Perplexing Design Intentions

Some observations on the design of everyday things

If you take, as I do, that design is the practice of crafting the best experience given people’s intentions, then you may similarly find the following situations perplexing.

On the design of hotel rooms
While I appreciate the “hip,” “modern” or “luxurious” vibe of your decor, the brochure describing your carefully curated pillow collection, and the fact that your mini-bar comes stocked with thirty-seven different brands of alcohol in 3 separate serving-size containers, I’m going to go out on a limb and guess that what most of your clients would appreciate more than anything else is getting good rest when they’ve been traveling long hours, hopping time zones, and perhaps needing to do some business during their stay.

If your walls are too thin to disguise the sound of talking, rolling baggage wheels, or the pitter-patter of feet at 5:30am in the morning, and if your curtains and windows are insufficient to block out the morning light, it might be nice to provide some advanced notice and maybe provide a few simple items like earplugs and sleeping masks (you know, in lieu of the shoeshine brush or ironing board in your closet, both of which seem strictly less useful.)

Also, why we’re at it, as much as I appreciate the aesthetic of an “open shower,” if it doesn’t prevent the floor and most importantly, my towel-as-bath-mat from becoming swampland after washing my hair, I’m not into it. Please invest in shower doors or some proper shower curtains. Thanks so very much.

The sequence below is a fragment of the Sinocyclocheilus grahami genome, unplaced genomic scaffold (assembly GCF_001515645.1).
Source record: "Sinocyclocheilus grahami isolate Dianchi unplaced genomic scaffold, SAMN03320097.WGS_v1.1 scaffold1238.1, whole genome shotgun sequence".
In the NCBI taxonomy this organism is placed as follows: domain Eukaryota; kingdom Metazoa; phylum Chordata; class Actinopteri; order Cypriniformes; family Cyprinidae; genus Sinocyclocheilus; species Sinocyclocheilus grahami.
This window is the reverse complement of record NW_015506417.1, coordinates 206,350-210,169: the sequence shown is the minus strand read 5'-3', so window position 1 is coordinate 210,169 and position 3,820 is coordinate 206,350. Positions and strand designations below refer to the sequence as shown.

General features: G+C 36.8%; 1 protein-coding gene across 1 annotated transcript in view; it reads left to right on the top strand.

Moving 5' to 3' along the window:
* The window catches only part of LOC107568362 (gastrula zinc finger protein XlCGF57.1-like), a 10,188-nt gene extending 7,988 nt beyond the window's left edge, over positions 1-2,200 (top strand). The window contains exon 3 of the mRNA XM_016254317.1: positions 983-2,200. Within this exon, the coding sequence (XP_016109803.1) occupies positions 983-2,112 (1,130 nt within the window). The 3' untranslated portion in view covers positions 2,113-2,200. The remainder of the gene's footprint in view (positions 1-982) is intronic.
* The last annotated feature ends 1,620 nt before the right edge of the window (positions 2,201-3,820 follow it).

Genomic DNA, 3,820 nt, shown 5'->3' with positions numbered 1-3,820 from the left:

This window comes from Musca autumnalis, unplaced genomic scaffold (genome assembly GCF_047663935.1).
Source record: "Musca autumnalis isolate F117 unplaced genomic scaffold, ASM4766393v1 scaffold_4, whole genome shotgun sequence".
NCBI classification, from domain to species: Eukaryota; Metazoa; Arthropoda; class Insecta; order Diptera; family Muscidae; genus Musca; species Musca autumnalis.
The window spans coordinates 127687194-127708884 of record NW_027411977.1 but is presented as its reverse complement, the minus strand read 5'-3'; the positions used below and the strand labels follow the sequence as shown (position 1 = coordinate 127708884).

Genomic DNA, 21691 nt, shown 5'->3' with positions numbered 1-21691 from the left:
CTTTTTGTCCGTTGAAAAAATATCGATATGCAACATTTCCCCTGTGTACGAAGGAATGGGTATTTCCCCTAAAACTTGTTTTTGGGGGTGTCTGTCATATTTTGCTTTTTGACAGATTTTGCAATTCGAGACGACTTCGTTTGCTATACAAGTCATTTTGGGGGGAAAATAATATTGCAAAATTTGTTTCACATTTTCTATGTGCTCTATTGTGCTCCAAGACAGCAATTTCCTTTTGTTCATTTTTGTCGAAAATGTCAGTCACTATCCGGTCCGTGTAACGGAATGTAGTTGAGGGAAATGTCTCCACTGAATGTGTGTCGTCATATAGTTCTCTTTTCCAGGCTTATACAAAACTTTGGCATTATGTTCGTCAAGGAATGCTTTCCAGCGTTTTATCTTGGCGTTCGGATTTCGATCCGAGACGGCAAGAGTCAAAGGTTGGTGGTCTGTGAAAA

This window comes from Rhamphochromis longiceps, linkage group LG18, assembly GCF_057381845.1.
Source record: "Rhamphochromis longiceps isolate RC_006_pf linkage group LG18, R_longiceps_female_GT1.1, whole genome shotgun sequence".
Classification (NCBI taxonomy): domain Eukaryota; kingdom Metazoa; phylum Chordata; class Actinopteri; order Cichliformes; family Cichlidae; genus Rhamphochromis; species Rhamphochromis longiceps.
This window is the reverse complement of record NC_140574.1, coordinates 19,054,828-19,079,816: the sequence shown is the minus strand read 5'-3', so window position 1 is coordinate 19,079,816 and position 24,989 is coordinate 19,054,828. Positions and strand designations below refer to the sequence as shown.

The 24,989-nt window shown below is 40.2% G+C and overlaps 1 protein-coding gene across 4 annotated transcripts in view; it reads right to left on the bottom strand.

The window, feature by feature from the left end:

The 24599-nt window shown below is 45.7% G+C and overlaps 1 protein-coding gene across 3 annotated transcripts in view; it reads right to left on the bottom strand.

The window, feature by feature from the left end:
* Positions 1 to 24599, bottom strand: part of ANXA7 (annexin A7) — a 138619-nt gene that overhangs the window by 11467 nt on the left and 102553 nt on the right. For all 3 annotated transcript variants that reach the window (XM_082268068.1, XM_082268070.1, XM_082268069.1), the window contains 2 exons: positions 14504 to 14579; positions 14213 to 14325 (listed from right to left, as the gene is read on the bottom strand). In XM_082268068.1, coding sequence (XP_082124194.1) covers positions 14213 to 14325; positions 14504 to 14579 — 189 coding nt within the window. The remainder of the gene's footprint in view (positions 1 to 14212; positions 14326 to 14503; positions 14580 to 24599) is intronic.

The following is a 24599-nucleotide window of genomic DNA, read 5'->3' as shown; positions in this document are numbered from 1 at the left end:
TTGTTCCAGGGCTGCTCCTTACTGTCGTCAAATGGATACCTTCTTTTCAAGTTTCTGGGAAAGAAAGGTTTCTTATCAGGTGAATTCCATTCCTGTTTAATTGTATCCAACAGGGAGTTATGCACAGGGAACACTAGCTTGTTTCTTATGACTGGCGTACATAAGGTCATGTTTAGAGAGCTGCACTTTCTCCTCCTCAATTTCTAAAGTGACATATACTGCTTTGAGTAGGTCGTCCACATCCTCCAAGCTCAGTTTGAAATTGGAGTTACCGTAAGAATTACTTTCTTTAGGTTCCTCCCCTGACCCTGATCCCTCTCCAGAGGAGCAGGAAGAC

On the design of rock concerts
Look, I know you’re starting to become a big-shot artist, and you were just at the Grammys last week rubbing shoulders with people who are so cool they could get by in life without needing last names, and maybe you don’t care that much about anything other than getting to the RAW and BRAZEN truth through your music, but I’d just like you to know that I think it’s pretty not cool to do a concert which your fans aka the people who have shelled out cold hard cash to buy your music, buy the ticket, drive all the way to the big city from the ‘burbs because they love you and your music and felt some deep, unspeakable connection—it’s not cool to do a concert where you give no indication of when you’re going to take the stage, and then because the ticket says doors open at 8 everyone arrives at 8 or 8:30 or 9 and stands and stands and stands (because of course these small theaters never have anywhere to sit) through acts they’ve never heard of and were never announced prior to the ticket purchase, through sound check and bad pre-concert music, before you waltz on stage at a time that pleases you when everyone should be going to bed because they have school or work tomorrow, hours after you were supposed to, and pretend that’s just the normal rock-and-roll thing to do.

Perhaps I’m missing a rule in the Canonical Guide to Rockstardom somewhere that states that under no circumstances should concerts be comfortable and well-run from an experience perspective? Or maybe it’s necessary that I suffer to prove I’m a true fan? Please advise.

On the existence of lines in general.